Gnostic reflection advanced research on this point: behind the mythological trappings and the tendency to multiply divine beings aeons in relation to their functions so that Valentinians divided Christ’s functions between five aeons: Nous, Logos, Man, Christ, Savior, we can see in the most Christianized forms of gnosis Valentinians, Chandler Metro Map Basilideans the concept of Logos, preexistent Christ, emanated by the Father and hence inferior to him, crafter of all later development and of the history of the divine and human worlds.
The dualistic mentality of the gnostics denied any possibility of salvation of the material world and hence to the human body. Consequently, on the basis of the conviction that Christ assumed only what he redeemed, the gnostics denied that he assumed a real body in the incarnation: some considered his body a mere appearance; others allowed it more substance the Valentinian economic Christ but ruled out any real materiality docetism.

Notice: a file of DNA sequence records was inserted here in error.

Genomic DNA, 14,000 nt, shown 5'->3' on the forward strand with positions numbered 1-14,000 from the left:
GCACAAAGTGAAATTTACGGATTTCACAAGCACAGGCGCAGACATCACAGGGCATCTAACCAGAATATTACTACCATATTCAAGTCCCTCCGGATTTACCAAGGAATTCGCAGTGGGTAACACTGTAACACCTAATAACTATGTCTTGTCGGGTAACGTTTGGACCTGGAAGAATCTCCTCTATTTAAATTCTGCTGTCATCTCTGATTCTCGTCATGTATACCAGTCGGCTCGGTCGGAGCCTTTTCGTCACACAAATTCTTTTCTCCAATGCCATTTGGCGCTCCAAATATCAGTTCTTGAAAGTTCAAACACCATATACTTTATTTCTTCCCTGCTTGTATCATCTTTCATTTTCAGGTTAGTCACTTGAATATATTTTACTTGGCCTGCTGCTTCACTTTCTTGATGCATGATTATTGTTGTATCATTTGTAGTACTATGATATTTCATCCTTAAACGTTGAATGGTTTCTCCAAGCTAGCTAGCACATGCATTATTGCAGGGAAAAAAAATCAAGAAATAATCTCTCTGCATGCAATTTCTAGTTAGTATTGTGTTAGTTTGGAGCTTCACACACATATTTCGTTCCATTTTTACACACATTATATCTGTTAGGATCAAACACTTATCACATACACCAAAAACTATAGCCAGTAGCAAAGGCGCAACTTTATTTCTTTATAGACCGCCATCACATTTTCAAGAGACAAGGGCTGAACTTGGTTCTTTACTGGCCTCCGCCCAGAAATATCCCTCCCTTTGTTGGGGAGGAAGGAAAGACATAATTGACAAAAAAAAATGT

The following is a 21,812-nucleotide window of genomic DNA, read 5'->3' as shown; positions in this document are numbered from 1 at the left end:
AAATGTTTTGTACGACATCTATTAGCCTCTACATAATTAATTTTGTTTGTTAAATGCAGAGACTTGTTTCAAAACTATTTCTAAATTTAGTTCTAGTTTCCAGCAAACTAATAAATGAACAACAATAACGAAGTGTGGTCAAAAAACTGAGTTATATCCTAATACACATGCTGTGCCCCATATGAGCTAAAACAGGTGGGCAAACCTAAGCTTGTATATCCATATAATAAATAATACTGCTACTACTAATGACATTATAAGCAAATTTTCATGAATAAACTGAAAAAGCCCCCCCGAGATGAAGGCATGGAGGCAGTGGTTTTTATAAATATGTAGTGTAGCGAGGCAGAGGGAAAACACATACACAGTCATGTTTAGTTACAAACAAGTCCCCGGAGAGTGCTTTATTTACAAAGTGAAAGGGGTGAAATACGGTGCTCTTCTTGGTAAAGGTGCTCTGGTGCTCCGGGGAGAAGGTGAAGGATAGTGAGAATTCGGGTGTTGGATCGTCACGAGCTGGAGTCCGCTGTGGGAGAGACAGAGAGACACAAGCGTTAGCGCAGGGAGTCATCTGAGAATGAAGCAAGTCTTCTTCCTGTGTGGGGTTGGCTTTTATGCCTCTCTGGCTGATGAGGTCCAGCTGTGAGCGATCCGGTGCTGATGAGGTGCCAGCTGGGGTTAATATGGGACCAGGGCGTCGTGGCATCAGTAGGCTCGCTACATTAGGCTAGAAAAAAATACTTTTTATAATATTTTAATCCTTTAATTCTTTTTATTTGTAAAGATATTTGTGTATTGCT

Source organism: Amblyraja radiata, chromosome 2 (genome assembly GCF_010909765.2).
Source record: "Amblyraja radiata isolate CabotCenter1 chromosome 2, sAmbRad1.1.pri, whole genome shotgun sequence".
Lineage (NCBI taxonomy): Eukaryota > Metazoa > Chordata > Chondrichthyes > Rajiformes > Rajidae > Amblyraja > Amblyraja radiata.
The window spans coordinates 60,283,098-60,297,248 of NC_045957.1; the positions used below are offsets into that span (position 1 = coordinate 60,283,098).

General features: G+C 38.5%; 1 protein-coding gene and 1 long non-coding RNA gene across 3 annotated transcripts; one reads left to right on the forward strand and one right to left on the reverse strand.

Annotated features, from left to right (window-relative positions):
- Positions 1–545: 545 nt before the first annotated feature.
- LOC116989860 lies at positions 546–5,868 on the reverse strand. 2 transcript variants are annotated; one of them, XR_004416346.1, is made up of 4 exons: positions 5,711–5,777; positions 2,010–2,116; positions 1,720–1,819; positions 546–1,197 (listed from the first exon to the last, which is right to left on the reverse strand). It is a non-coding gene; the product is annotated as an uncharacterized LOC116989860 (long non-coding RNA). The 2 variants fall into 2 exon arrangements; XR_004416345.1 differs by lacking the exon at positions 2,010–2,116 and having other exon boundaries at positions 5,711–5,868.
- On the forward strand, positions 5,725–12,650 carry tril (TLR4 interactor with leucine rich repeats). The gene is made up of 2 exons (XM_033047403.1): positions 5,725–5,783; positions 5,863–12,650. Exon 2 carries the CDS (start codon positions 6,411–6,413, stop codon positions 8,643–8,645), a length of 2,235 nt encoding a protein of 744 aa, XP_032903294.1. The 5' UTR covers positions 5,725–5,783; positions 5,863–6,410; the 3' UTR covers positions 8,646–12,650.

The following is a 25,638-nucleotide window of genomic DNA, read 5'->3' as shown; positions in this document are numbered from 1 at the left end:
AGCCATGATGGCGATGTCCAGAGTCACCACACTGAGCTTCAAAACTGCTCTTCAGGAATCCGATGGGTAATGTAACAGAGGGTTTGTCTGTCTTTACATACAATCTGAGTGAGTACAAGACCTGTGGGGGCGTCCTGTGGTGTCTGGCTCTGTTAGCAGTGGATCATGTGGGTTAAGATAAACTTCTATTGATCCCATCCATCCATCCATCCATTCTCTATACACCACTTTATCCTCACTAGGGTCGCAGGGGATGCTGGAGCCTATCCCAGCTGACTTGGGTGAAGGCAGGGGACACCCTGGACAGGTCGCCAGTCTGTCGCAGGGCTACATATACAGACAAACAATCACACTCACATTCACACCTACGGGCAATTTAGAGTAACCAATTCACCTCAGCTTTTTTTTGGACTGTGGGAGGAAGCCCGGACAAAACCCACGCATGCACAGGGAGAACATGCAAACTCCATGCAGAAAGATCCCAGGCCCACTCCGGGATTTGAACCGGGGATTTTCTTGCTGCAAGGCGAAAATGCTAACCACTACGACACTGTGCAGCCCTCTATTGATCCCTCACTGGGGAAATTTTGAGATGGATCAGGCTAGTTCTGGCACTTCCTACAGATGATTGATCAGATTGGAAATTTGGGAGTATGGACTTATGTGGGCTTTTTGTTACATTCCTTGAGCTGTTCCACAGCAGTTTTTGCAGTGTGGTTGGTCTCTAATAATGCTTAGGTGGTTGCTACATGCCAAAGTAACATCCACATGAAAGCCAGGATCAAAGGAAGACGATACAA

The definition of Christ qua deus as Logos of God, put to such good use by the gnostics, was picked up by the various Catholic theologians active between 160 and the end of the 2nd c. And if Irenaeus, writing against the gnostics, voluntarily abstained from reckless speculations on the deity, Justin, Tatian, Theophilus and Athenagoras felt no such restraint and, while avoiding the mythologizing excesses of the gnostics, like them felt the influence of the Middle Platonism of the time, which put a minor deity sometimes several as intermediary between the supreme and transcendent God and the world. They conceived the divine Logos which is also the Wisdom and image of God: Pr 8:22-25; 1 Cor 1:24; Col 1:15 though, like the gnostics, Irenaeus and at times Theophilus identified Wisdom with the Holy Spirit as ab aeterno impersonally immanent in God and generated by him ante tempus to provide for the creation and government of the world.